Beyond the realm of ADAS lie fully self-driving cars that will likely require no human input. A new Michigan law (2016 Michigan Public Act 332) generally allows operation of self-driving cars with no driver at the controls, and also “platoons” of self-driving vehicles traveling at coordinated speeds with closer than 500 feet in following distances. One major ridesharing service provider has begun testing such vehicles in Pittsburgh, also with drivers and engineers onboard. Another ridesharing service provider predicts private car ownership will be rare in major U.S. cities by 2025, citing financial and logistical burdens and a steady decline in young licensed drivers.
In theory, as self-driving cars become more prevalent on the roads, they could greatly reduce claims by steadily decreasing the incidence of human error. The critical reason for a crash is traced to a driver 94 percent of the time, according to the National Highway Traffic Safety Administration, and driver error causes 85 percent of those crashes.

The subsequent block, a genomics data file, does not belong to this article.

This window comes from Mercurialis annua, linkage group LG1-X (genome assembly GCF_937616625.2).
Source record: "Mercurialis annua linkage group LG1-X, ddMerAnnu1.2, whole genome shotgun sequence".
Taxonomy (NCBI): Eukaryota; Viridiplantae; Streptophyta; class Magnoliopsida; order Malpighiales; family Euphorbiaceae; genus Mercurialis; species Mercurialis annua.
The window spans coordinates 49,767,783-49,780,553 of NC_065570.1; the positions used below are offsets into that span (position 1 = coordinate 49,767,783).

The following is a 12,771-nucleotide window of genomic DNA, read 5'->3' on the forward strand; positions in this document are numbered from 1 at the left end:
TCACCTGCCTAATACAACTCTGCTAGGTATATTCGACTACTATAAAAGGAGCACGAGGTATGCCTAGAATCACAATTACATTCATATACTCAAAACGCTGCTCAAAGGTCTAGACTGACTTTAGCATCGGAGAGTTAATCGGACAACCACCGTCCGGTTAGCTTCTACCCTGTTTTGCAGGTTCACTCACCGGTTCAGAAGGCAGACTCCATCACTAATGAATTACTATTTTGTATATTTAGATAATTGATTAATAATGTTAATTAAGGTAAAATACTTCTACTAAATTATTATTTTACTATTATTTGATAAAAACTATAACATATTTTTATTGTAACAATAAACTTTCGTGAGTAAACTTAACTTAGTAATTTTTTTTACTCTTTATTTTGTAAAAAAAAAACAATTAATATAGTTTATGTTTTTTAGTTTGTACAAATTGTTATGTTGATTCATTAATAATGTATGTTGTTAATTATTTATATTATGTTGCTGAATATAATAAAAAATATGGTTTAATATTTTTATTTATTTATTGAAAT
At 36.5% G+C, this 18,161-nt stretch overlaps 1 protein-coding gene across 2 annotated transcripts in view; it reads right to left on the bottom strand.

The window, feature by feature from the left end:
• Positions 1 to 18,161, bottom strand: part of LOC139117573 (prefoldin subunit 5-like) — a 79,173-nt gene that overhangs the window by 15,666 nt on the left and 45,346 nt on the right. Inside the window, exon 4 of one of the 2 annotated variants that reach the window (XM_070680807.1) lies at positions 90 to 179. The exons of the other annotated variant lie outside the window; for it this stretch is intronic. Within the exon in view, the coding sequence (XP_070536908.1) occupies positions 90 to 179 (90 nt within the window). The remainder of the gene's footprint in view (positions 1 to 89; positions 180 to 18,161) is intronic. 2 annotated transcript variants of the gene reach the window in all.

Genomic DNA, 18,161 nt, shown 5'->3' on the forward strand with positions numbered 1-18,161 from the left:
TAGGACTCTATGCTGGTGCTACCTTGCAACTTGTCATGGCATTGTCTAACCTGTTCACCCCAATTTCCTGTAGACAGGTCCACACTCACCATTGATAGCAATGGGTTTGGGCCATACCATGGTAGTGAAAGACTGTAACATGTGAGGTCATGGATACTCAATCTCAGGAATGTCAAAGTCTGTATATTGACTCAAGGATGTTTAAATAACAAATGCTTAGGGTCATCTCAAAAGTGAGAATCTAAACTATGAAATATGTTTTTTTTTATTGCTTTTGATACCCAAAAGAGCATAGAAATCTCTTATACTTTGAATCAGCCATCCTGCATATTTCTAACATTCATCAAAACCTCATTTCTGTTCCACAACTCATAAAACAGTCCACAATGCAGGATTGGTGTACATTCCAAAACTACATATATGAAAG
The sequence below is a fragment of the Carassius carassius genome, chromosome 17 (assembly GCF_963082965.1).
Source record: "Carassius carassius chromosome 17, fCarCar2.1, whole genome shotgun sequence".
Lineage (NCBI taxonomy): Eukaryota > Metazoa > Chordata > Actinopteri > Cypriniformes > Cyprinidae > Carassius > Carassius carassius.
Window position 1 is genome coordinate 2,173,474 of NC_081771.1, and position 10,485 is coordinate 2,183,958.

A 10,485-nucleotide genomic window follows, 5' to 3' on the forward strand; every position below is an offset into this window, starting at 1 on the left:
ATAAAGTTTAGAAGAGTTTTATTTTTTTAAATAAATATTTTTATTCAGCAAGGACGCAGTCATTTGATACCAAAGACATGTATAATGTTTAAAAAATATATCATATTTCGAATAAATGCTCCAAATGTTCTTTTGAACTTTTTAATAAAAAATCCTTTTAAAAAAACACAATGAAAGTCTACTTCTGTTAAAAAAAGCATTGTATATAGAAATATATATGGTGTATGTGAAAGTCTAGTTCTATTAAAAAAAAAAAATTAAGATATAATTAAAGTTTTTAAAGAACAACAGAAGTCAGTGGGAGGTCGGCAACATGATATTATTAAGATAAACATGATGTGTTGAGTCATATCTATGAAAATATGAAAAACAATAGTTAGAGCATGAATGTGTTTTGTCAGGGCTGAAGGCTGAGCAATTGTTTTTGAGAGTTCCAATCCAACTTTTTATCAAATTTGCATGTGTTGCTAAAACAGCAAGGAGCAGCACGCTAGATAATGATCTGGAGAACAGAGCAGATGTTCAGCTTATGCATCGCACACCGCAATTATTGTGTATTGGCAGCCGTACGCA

A much lower frequency of human-caused crashes due to fully self driving cars would potentially reduce insurance rates, spurring more competition and conceivably decreasing revenues with margins remaining razor-thin. Since about 70 percent of insurance premiums are used for claim payments, according to A.M. Best data, reduced claims and continued competition may mean a smaller industry overall.